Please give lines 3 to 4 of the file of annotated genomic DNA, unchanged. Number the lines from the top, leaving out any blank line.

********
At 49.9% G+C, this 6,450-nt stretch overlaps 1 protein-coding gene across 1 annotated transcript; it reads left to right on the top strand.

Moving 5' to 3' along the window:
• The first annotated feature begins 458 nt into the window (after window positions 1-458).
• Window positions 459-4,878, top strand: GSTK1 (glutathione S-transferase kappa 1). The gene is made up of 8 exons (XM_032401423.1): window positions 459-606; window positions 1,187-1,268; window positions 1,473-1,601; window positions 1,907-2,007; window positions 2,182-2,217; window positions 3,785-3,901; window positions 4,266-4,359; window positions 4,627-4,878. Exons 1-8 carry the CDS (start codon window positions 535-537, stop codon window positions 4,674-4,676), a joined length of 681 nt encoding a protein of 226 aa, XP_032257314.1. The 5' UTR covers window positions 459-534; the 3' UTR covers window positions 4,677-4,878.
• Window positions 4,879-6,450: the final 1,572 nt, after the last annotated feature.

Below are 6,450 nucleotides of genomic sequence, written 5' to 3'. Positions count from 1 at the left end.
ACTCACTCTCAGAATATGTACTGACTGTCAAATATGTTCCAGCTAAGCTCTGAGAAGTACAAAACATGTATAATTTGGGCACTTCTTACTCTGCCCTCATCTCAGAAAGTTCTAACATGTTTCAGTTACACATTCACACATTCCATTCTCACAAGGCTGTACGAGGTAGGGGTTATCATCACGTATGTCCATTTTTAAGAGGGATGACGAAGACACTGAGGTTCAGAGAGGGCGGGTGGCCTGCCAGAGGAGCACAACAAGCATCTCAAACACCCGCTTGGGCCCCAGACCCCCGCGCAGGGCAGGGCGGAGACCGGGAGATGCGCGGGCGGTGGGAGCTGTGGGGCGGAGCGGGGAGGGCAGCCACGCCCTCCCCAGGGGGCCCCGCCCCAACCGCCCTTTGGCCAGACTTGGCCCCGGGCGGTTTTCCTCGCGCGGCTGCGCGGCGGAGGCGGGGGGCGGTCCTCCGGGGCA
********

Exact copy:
• The first annotated feature begins 458 nt into the window (after window positions 1-458).
• Window positions 459-4,878, top strand: GSTK1 (glutathione S-transferase kappa 1). The gene is made up of 8 exons (XM_032401423.1): window positions 459-606; window positions 1,187-1,268; window positions 1,473-1,601; window positions 1,907-2,007; window positions 2,182-2,217; window positions 3,785-3,901; window positions 4,266-4,359; window positions 4,627-4,878. Exons 1-8 carry the CDS (start codon window positions 535-537, stop codon window positions 4,674-4,676), a joined length of 681 nt encoding a protein of 226 aa, XP_032257314.1. The 5' UTR covers window positions 459-534; the 3' UTR covers window positions 4,677-4,878.